Something is going right for this company, now celebrating its tenth anniversary and growing apace. No doubt the current extended period of high unemployment has forced millions into startup consultancies for the first time, and LinkedIn provides a free service to announce services. Some 225 million users worldwide are registered with the firm.

First quarter revenues this year hit $324.7 million, up 72 percent over the same period last year. LinkedIn is forecasting a banner year for 2013, with revenues projected at or around $1.4 billion. It has recently rolled out a new facility that allows LinkedIn users to open up a page showing who has been looking at their information.

They are standing by their mantra, “Your professional network of trusted connections.”

They may want to work on that.

Originally published on The American Spectator, posted here with their and the author’s kind permission. To proceed to The American Spectator please click here.

 


This article is brought to you by the author who owns the copyright to the text.

Should you want to support the author’s creative work you can use the PayPal “Donate” button below.

Your donation is a transaction between you and the author. The proceeds go directly to the author’s PayPal account in full less PayPal’s commission.

Facts & Arts neither receives information about you, nor of your donation, nor does Facts & Arts receive a commission.

Facts & Arts does not pay the author, nor takes paid by the author, for the posting of the author's material on Facts & Arts. Facts & Arts finances its operations by selling advertising space.

 

 

Browse articles by author

More Current Affairs

Feb 18th 2020
EXTRACT: "Beyond the usual economic and policy risks that most financial analysts worry about, a number of potentially seismic white swans are visible on the horizon this year. Any of them could trigger severe economic, financial, political, and geopolitical disturbances unlike anything since the 2008 crisis."
Feb 18th 2020
Extract: "In late 2019, Zogby Research Services (ZRS) once again had the opportunity to poll public opinion across the Middle East and North Africa about many of these issues that are of such critical concern to the region and its peoples..............One of the more intriguing results in our 2019 survey were the changes in Arab views toward the Israeli-Palestinian conflict. Most Arabs still blame the US and Israel for the absence of peace and have little confidence that the conflict can be resolved in the near future. Maybe as a result of this despair, this issue now ranks low as an Arab priority. Also noteworthy is the fact that majorities in most Arab countries now say that normalization with Israel, which they acknowledge is already happening, may be a good thing. This development shouldn’t be overstated, however, since there is still no love for Israel. It appears, from our survey, to be born of frustration, weariness with Palestinians being victims of war, and the possibility that normalization might bring some economic benefits and could give Arabs leverage to press Israel to make concessions to the Palestinians."
Feb 15th 2020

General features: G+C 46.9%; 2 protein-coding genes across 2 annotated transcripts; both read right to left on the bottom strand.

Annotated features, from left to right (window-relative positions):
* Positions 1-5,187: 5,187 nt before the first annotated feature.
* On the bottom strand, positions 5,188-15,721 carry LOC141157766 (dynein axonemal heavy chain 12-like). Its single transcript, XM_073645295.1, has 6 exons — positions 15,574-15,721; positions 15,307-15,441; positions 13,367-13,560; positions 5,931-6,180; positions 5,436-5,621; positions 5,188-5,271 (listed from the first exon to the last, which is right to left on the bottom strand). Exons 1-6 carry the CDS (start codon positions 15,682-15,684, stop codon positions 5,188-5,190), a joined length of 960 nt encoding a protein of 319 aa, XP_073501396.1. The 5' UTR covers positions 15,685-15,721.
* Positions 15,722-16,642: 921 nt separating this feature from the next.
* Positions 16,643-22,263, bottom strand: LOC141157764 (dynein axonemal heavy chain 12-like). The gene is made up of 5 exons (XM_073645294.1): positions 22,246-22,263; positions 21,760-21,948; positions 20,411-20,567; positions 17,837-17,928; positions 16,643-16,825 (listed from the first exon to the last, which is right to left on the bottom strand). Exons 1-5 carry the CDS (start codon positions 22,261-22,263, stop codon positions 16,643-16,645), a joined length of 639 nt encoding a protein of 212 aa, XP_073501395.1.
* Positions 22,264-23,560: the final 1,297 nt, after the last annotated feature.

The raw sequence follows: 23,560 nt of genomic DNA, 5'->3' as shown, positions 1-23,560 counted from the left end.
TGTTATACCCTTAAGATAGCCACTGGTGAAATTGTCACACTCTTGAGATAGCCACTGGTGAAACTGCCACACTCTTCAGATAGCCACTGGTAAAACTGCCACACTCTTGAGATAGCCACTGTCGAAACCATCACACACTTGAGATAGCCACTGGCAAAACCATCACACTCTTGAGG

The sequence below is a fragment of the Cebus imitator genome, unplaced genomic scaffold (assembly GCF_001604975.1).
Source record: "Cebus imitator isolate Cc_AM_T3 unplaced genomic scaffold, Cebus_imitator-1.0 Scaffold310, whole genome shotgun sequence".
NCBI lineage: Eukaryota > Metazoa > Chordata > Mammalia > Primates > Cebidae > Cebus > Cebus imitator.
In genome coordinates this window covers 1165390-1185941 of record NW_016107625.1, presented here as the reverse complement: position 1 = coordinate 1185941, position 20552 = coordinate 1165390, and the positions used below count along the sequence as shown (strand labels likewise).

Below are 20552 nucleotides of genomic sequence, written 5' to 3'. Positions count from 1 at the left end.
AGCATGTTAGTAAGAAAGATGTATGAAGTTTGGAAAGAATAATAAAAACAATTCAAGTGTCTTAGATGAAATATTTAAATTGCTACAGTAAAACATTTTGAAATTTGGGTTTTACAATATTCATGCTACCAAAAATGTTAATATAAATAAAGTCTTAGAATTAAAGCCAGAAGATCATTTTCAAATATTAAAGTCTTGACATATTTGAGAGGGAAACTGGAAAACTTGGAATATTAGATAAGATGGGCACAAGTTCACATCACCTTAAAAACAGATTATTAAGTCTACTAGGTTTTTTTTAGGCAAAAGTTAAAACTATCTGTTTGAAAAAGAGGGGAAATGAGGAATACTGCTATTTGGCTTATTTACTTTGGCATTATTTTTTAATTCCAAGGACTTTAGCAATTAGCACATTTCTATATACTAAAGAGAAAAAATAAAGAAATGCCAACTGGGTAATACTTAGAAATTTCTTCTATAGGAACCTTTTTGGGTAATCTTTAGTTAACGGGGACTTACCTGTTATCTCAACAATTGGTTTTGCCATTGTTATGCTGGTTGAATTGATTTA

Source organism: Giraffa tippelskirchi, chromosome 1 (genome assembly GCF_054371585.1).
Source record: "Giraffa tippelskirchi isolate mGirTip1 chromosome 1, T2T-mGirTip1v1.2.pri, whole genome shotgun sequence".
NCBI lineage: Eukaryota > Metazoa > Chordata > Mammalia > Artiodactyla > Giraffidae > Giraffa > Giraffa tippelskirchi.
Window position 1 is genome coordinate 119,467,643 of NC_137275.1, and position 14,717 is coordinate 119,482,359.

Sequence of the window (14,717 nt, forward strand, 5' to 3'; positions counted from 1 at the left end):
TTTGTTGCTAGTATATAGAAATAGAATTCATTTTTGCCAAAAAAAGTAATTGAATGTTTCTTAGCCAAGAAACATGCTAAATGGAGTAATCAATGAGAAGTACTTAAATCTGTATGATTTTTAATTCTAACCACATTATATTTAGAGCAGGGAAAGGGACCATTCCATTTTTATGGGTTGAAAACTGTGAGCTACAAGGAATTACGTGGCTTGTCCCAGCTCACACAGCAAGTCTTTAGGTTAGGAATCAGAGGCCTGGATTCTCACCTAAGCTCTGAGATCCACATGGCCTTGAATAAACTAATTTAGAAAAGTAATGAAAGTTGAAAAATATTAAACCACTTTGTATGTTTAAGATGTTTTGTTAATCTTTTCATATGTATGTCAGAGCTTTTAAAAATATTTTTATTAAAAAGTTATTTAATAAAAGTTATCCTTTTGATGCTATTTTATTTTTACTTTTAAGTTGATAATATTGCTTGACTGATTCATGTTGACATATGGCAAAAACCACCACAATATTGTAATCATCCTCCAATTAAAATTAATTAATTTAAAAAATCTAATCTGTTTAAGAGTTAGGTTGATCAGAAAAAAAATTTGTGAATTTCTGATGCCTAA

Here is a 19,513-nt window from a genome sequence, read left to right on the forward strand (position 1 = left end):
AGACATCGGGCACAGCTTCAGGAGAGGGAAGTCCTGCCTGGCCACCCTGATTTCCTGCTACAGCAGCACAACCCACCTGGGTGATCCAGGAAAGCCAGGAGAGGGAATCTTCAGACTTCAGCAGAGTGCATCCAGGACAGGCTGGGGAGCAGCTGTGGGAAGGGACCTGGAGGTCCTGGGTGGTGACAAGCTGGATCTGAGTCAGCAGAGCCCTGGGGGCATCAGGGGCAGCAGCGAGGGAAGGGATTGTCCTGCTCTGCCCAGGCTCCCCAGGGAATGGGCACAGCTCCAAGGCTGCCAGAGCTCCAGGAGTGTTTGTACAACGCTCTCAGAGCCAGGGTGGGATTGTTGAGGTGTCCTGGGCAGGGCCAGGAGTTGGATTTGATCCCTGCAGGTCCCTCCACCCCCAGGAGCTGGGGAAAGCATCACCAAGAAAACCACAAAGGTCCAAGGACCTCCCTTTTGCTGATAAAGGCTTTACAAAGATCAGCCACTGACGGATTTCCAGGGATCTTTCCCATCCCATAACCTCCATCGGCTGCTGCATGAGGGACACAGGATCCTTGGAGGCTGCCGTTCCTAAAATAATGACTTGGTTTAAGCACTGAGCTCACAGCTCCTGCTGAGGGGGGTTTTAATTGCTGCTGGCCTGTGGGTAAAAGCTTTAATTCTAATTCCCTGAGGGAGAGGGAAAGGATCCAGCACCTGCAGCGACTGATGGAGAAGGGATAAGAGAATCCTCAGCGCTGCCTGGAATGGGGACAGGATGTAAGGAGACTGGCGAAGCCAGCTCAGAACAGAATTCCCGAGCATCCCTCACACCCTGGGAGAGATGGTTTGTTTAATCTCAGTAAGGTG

EXTRACT: "Global dissatisfaction with democracy has increased over the past 25 years, according to our recent report. Drawing upon the HUMAN Surveys project, the report covered 154 countries, with 77 countries covered continuously for the period from 1995 to 2020. These samples were possible thanks to the combination of data from over 25 sources, 3,500 national surveys, and 4 million respondents. Not surprisingly, the gloomy headline finding – rising democratic dissatisfaction – attracted the most attention. Less widely discussed, however, is the “good news” – that a small sample of countries has bucked the trend, and have record high levels of satisfaction with their democracies."
Feb 14th 2020
EXTRACT: "This is how dictatorships begin. As the US prepares for its next presidential election in November, it is every citizen’s responsibility rationally to examine Trump’s dictatorial impulses, which reelection would only reinforce. It is not safe to assume that he won’t go too far, or that he is too much of a “mediocrity” – as Leon Trotsky called Stalin (an assessment with which many Bolsheviks agreed) – to transform his country......Vladimir Lenin, himself a ruthless Bolshevik, wrote in 1922 that, “Stalin concentrated in his hands enormous power, which he won’t be able to use responsibly,” owing to traits like rudeness, intolerance, and capriciousness. Trump has all of them in spades. The more power he concentrates in his own hands, the dimmer the long-term outlook for American democracy becomes. His reelection could mean lights out."
Feb 9th 2020
EXTRACT: "Does this mean that the dream of European unity is over? Does the exodus of a member state obliterate the vision of Victor Hugo and Václav Havel? Does Europe now fit the description of what the great American president Abraham Lincoln called a house divided against itself? Not necessarily. History is more imaginative than we are. The EU still has the option of keeping Britain close in heart and mind. We can still benefit from our absent partner, by resurrecting the partnership through our actions."
Feb 7th 2020
EXTRACT: "There, no formal change from a republican system to an autocratic system ever occurred. Rather, there was an erosion of the republican institutions, a steady creep over decades of authoritarian decision-making, and the consolidation of power within one individual – all with the name “Republic” preserved.........Will the GOP-led Senate’s endorsement of this defense clear a path for more of the manifestations – and consequences – of authoritarianism? The case of the Roman Republic’s rapid slippage into an autocratic regime masquerading as a republic shows how easily that transformation can occur."
Feb 7th 2020
EXTRACT: "So all that is why Cramer is talking about the death knell of petroleum stocks. We probably agree on almost nothing else, but when people are right, you have to give them credit. He is right."
Feb 3rd 2020